Abstract

Cell signaling and gene transcription occur at faster time scales compared to cellular death, division, and evolution. Bridging these multiscale events in a model is computationally challenging. We introduce a framework for the systematic development of multiscale cell population models. Using message passing interface (MPI) parallelism, the framework creates a population model from a single-cell biochemical network model. It launches parallel simulations on a single-cell model and treats each stand-alone parallel process as a cell object. MPI mediates cell-to-cell and cell-to-environment communications in a server-client fashion. In the framework, model-specific higher level rules link the intracellular molecular events to cellular functions, such as death, division, or phenotype change. Cell death is implemented by terminating a parallel process, while cell division is carried out by creating a new process (daughter cell) from an existing one (mother cell). We first demonstrate these capabilities by creating two simple example models. In one model, we consider a relatively simple scenario where cells can evolve independently. In the other model, we consider interdependency among the cells, where cellular communication determines their collective behavior and evolution under a temporally evolving growth condition. We then demonstrate the framework's capability by simulating a full-scale model of bacterial quorum sensing, where the dynamics of a population of bacterial cells is dictated by the intercellular communications in a time-evolving growth environment.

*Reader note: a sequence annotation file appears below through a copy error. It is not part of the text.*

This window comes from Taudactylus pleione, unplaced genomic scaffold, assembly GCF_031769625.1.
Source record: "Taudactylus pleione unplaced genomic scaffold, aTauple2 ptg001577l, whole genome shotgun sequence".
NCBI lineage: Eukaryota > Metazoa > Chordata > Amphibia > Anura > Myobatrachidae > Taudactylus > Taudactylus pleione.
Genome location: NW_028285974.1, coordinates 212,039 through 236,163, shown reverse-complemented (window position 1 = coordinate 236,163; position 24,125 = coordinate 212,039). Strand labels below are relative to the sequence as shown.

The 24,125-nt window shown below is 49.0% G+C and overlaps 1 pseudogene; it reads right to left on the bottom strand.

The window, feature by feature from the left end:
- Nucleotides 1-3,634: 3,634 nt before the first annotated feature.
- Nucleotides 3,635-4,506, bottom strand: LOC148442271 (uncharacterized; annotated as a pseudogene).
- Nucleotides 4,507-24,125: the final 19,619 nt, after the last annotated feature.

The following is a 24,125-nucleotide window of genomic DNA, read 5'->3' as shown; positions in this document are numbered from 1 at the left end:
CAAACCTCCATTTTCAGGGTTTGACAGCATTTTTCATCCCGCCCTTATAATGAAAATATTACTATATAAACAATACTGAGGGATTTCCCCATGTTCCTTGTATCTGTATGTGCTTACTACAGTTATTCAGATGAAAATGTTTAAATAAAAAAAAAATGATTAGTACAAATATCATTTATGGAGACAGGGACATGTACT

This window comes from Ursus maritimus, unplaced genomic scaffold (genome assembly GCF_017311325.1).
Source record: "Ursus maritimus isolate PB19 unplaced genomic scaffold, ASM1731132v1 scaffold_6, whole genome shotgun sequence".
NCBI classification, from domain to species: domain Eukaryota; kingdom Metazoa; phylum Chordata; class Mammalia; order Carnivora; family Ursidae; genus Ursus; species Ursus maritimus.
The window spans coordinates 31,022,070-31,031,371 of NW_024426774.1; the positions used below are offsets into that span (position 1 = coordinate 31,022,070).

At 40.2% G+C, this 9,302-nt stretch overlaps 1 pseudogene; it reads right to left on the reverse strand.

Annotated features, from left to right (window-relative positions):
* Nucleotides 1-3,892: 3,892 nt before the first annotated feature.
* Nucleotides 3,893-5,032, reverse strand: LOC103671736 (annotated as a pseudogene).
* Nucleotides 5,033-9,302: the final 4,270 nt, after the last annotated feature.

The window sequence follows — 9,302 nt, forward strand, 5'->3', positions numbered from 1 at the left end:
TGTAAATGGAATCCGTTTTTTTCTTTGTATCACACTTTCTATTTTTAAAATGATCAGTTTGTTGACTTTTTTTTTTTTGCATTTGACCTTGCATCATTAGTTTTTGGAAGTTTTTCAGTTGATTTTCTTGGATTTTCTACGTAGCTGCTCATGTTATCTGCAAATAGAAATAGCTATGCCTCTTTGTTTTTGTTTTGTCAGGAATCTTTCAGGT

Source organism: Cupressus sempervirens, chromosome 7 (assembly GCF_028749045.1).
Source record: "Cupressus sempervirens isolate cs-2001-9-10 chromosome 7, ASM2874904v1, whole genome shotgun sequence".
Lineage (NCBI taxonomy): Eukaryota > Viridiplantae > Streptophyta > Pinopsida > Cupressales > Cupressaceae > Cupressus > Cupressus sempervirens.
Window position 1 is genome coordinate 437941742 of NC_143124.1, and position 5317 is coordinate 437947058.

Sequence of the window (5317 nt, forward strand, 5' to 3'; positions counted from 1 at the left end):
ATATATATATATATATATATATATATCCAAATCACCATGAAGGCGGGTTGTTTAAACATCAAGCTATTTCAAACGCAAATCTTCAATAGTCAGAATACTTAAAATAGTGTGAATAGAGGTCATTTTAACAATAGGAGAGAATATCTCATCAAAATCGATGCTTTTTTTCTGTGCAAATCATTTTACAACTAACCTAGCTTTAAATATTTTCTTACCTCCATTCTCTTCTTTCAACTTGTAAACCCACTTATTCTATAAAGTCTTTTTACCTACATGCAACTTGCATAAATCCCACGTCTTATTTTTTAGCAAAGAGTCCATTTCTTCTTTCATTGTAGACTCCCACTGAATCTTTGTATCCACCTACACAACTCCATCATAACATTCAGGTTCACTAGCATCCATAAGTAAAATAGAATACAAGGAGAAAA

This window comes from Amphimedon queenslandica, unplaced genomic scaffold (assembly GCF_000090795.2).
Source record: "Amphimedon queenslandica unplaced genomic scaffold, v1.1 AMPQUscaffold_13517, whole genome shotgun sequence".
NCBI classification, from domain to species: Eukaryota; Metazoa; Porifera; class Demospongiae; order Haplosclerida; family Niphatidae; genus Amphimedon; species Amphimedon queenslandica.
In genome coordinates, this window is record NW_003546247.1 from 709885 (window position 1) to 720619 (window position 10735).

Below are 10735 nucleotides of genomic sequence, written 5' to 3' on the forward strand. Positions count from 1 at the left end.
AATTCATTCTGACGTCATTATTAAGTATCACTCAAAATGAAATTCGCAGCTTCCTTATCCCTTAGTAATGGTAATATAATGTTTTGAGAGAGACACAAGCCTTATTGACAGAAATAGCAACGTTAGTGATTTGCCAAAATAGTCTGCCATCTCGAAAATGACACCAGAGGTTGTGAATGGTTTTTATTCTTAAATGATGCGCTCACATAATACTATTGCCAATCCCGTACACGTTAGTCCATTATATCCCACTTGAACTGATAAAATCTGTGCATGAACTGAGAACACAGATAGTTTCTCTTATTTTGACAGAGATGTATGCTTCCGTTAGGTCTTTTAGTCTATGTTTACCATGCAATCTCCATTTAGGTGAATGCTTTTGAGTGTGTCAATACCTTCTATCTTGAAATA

Department(s)

Computer Science

Second Department

Chemical and Biochemical Engineering

Keywords and Phrases

Cell population dynamics; Gillespie method; Message passing interface; Multiscale modeling; Quorum sensing

International Standard Serial Number (ISSN)

2227-9717

Document Type

Article - Journal

Document Version

Final Version

File Type

text

Language(s)

English

Rights

© 2018 The Authors, All rights reserved.

Creative Commons Licensing

Creative Commons License
This work is licensed under a Creative Commons Attribution 4.0 License.

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